Can(‘t) You See? Or, The Ethics of Photographing Vulnerable People

My name is Simon Sharp, and I'm a documentary photographer. In this article, I will explore why I believe a photographer took pictures he should have refrained from taking and why the industry -- both print and NGO -- promoted them without apparently seeing what they were.

Photographer Revisits Refugee Crisis Scenes 18 Months Later

Back in December 2015, photographer Kevin McElvaney visited Turkey and Greece to document scenes of the ongoing refugee crisis. Wondering how things have changed over the past year and a half, McElvaney decided to revisit the exact same locations in June 2017 to rephotograph them.

How One Photographer is Shedding Light on the Refugee Crisis

There’s a staggering fact on photographer Malin Fezehai’s website: “The number of people forced to flee their homes across the world has exceeded 50 million for the first time since the second World War.”

Portraits of Refugees with Their Most Precious Possession

Commercial portrait photographer Gabriel Hill's typical day involves photographing big players in the pharmaceutical industry, some of the wealthiest people in the world. But his powerful personal project ImPORTRAITS is all about people who have almost nothing: refugees who escaped their countries carrying only the bare essentials... and sometimes not even that.

Chinese Artist Ai Weiwei Recreates Photo of Drowned Syrian Refugee Toddler

In September 2015, Turkish photographer Nilüfer Demir came across the body of 3-year-old Syrian refugee Alan Kurdi on a beach. Her photo of Kurdi's body spread across the world, drawing the world's attention to the migrant crisis and becoming a symbol of the widespread suffering.

This month, Chinese artist Ai Weiwei decided to recreate that haunting photo by posing for a picture while lying face down on a pebbled beach in Lesbos, Greece. The resulting photo, captured by photographer Rohit Chawla for India Today, is now drawing both praise and criticism.

Youth in Exile

The children are always the most vulnerable but at the same time, the most resilient. Their young age makes them easy prey for sickness, abduction and trafficking and they often do not even understand why they have to leave their home. Nonetheless, these little human beings show impressive courage as they always are the first ones to regain their smiles.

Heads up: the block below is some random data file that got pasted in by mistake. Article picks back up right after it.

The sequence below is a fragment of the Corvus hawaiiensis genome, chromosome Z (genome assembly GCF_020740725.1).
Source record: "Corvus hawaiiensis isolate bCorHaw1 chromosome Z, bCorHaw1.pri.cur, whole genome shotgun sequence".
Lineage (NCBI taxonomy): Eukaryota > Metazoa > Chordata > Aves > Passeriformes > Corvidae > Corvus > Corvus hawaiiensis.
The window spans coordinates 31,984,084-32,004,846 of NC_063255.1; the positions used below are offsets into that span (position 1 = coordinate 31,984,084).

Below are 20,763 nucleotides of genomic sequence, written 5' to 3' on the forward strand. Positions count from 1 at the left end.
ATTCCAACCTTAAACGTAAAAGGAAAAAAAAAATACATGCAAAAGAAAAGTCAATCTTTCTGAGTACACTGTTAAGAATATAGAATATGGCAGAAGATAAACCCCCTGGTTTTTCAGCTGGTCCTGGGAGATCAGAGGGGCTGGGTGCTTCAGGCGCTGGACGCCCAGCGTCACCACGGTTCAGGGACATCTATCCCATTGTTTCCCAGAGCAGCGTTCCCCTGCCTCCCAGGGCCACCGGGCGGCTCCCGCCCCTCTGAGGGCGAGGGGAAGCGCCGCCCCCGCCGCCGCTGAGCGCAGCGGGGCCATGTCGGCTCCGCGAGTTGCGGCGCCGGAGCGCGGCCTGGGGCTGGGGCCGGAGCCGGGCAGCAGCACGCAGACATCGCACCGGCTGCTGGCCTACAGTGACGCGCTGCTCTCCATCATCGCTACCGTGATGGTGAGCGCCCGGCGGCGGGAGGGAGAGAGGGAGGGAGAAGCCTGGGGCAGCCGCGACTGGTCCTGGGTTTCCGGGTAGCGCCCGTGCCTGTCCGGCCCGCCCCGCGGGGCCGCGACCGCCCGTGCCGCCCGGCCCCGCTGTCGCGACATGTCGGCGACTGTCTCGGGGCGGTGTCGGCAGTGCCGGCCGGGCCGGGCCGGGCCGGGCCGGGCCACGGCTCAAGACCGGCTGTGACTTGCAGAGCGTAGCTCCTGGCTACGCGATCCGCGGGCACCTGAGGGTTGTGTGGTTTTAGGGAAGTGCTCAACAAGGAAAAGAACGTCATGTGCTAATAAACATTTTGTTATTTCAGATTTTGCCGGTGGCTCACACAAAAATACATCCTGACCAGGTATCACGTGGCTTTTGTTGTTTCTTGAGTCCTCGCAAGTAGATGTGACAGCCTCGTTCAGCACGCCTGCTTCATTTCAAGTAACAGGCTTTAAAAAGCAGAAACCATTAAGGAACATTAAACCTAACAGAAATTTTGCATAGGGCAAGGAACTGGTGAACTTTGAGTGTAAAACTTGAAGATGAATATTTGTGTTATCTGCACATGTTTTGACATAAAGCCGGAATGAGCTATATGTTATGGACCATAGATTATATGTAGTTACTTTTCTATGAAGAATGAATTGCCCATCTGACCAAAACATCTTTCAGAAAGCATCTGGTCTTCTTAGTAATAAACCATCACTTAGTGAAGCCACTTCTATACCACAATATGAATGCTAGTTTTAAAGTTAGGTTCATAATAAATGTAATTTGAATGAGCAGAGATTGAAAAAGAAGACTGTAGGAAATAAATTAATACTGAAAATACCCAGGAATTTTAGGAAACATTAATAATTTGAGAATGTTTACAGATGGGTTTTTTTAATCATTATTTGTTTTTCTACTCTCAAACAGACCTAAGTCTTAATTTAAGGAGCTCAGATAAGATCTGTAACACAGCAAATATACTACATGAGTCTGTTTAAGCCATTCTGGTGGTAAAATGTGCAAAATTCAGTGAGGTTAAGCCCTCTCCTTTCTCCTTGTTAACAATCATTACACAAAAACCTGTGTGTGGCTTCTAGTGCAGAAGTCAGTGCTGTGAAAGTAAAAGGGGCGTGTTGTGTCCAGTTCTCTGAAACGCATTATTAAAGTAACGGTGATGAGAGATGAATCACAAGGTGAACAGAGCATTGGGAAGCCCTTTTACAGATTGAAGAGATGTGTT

Photojournalist Mugged by Refugees He Was Trying to Help

Dutch photojournalist Teun Voeten and videographer Maaike Engels were shooting a documentary at a migrant camp in Calais, France, earlier this month when the photographer was mugged by three refugees armed with pepper spray and a knife. The attack was stopped when other migrants in the camp came to the rescue.

The whole incident was captured by Engels in the 40-second video above.

Smiles in Exile

Tragedy and drama have so far been the images of the refugee crisis. When I went out there to document the situation I knew there would be more to it and I was not disappointed.

Syrian Refugee Children Capturing and Sharing Their Lives with Disposable Cameras

The Syrian civil war has been raging for over four years now, and millions of Syrians have fled their homes and into neighboring countries as refugees. As refugees struggle with basic necessities and figuring out their futures, a new project has popped up to give refugee children a creative outlet and a voice through photography. Hundreds of children have been documenting their tumultuous childhood experience using disposable cameras.

Portraits of Refugees Posing With Their Most Valued Possessions

If you had to quickly flee both your home and country, what one possession would you make sure you take with you? It's a question that reveals a lot about your life and values, and, unfortunately, is one that many people around the world actually have to answer.

NYC-based photographer Brian Sokol has been working on a project supported by the UN Refugee Agency titled "The Most Important Thing." It consists of portraits of refugees in which the subjects pose with the one thing they couldn't let go of when running away from home.